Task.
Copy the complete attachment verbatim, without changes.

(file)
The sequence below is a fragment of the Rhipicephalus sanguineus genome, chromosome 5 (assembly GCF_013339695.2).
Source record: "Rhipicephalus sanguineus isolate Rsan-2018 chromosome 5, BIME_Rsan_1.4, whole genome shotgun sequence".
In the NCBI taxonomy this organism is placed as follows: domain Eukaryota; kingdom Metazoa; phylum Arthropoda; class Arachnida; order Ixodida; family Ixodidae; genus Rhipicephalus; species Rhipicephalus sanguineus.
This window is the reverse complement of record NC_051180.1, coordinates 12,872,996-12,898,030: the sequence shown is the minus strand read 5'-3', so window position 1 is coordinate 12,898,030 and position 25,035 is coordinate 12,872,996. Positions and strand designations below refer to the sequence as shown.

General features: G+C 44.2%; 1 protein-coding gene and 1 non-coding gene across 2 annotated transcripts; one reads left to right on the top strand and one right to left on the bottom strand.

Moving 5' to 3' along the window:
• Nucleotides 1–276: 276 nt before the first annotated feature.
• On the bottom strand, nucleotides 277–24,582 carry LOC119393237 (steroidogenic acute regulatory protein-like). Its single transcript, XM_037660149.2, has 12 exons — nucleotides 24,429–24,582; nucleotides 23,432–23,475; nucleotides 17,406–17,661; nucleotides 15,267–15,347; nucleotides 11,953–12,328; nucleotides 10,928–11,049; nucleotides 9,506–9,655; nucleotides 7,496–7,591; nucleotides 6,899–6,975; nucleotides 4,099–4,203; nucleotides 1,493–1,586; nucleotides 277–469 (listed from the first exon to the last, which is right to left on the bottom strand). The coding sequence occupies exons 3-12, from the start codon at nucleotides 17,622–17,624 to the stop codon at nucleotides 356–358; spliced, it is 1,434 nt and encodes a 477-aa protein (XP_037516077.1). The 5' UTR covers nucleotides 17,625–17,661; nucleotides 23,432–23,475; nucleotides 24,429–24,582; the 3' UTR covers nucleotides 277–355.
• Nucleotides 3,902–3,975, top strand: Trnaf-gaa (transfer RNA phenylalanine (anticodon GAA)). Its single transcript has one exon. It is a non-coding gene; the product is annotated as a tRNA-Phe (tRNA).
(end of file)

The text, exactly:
The sequence below is a fragment of the Rhipicephalus sanguineus genome, chromosome 5 (assembly GCF_013339695.2).
Source record: "Rhipicephalus sanguineus isolate Rsan-2018 chromosome 5, BIME_Rsan_1.4, whole genome shotgun sequence".
In the NCBI taxonomy this organism is placed as follows: domain Eukaryota; kingdom Metazoa; phylum Arthropoda; class Arachnida; order Ixodida; family Ixodidae; genus Rhipicephalus; species Rhipicephalus sanguineus.
This window is the reverse complement of record NC_051180.1, coordinates 12,872,996-12,898,030: the sequence shown is the minus strand read 5'-3', so window position 1 is coordinate 12,898,030 and position 25,035 is coordinate 12,872,996. Positions and strand designations below refer to the sequence as shown.

General features: G+C 44.2%; 1 protein-coding gene and 1 non-coding gene across 2 annotated transcripts; one reads left to right on the top strand and one right to left on the bottom strand.

Moving 5' to 3' along the window:
• Nucleotides 1–276: 276 nt before the first annotated feature.
• On the bottom strand, nucleotides 277–24,582 carry LOC119393237 (steroidogenic acute regulatory protein-like). Its single transcript, XM_037660149.2, has 12 exons — nucleotides 24,429–24,582; nucleotides 23,432–23,475; nucleotides 17,406–17,661; nucleotides 15,267–15,347; nucleotides 11,953–12,328; nucleotides 10,928–11,049; nucleotides 9,506–9,655; nucleotides 7,496–7,591; nucleotides 6,899–6,975; nucleotides 4,099–4,203; nucleotides 1,493–1,586; nucleotides 277–469 (listed from the first exon to the last, which is right to left on the bottom strand). The coding sequence occupies exons 3-12, from the start codon at nucleotides 17,622–17,624 to the stop codon at nucleotides 356–358; spliced, it is 1,434 nt and encodes a 477-aa protein (XP_037516077.1). The 5' UTR covers nucleotides 17,625–17,661; nucleotides 23,432–23,475; nucleotides 24,429–24,582; the 3' UTR covers nucleotides 277–355.
• Nucleotides 3,902–3,975, top strand: Trnaf-gaa (transfer RNA phenylalanine (anticodon GAA)). Its single transcript has one exon. It is a non-coding gene; the product is annotated as a tRNA-Phe (tRNA).